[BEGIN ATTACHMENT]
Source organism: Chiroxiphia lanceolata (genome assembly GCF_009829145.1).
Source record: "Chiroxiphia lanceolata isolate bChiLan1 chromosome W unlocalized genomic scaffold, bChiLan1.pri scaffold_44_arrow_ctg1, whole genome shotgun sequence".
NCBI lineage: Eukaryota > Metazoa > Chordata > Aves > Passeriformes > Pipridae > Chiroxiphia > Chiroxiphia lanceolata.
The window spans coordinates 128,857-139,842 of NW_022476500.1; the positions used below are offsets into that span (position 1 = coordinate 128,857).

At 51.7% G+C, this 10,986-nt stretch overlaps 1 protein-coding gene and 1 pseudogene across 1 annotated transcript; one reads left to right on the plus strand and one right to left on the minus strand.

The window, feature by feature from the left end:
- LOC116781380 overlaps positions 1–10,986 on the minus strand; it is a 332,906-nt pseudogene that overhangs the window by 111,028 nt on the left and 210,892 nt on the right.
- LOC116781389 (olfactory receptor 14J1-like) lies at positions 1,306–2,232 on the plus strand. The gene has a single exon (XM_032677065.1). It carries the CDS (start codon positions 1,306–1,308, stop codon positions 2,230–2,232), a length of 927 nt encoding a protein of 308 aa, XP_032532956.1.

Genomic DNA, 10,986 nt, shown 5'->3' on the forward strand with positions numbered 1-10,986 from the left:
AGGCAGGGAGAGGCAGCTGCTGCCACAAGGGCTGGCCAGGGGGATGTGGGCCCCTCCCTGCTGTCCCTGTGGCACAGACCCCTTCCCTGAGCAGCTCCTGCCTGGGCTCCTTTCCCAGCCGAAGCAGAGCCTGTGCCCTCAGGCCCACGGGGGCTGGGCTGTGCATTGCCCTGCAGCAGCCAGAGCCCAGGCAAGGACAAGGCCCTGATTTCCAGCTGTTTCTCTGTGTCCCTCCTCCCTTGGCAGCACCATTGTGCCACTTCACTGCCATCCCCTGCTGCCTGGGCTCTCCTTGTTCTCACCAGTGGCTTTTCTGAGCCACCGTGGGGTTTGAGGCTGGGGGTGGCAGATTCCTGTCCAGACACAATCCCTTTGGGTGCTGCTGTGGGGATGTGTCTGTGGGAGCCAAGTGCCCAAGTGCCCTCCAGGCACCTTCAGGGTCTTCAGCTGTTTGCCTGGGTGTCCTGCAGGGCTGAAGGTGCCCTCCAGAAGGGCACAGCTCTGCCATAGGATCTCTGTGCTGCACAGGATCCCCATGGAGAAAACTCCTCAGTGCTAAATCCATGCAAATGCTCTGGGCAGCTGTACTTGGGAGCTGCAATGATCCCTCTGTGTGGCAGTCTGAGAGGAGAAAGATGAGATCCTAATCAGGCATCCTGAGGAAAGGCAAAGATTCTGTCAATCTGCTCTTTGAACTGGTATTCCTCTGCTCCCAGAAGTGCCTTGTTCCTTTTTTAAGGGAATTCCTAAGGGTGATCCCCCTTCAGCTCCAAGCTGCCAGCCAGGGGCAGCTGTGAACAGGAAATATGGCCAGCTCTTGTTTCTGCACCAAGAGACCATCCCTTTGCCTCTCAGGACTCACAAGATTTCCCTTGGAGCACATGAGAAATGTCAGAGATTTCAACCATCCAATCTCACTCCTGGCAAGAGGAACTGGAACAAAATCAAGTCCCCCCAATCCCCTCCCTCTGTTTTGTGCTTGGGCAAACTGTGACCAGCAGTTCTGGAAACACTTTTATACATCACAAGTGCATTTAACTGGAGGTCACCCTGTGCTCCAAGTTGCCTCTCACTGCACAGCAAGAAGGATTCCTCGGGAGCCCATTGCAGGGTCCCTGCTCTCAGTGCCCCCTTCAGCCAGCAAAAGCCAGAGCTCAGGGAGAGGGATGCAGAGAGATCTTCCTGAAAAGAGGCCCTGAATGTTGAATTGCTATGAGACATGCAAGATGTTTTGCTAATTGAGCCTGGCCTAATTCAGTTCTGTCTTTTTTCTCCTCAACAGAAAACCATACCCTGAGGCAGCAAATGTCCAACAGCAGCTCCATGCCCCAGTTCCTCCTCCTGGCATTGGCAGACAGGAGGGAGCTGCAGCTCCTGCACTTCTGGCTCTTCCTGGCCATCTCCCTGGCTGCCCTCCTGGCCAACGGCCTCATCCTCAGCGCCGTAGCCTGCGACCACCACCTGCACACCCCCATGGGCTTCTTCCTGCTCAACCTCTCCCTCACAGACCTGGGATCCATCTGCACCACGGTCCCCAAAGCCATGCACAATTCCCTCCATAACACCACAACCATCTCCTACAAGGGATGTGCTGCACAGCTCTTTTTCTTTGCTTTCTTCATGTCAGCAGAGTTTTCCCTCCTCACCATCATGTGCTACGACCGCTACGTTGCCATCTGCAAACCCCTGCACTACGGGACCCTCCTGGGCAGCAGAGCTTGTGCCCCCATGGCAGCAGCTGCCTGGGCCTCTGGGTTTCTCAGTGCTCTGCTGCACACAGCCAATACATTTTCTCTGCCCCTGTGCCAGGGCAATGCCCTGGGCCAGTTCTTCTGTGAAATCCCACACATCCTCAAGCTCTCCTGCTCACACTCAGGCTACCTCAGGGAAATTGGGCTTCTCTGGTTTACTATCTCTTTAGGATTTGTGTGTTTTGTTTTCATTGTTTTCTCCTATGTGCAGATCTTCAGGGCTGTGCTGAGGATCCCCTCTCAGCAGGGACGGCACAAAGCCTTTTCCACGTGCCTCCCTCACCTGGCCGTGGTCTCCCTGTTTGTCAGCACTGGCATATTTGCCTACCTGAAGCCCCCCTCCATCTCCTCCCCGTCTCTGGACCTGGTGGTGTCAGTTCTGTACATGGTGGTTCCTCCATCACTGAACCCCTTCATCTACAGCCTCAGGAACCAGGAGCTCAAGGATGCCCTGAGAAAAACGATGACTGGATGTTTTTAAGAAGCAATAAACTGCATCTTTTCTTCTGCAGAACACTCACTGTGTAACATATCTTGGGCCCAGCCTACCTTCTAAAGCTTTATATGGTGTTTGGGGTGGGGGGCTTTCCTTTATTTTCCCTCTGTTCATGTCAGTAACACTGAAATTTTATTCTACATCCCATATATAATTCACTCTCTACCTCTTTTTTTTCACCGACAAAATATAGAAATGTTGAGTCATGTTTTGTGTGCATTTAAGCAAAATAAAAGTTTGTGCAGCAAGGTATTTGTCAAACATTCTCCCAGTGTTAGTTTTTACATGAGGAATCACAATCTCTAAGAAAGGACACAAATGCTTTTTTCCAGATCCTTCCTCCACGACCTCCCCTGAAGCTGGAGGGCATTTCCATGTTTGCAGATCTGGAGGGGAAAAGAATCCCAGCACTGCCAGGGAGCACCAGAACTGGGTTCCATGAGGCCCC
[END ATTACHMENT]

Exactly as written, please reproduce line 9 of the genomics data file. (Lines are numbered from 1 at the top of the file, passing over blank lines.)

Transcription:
Genomic DNA, 10,986 nt, shown 5'->3' on the forward strand with positions numbered 1-10,986 from the left: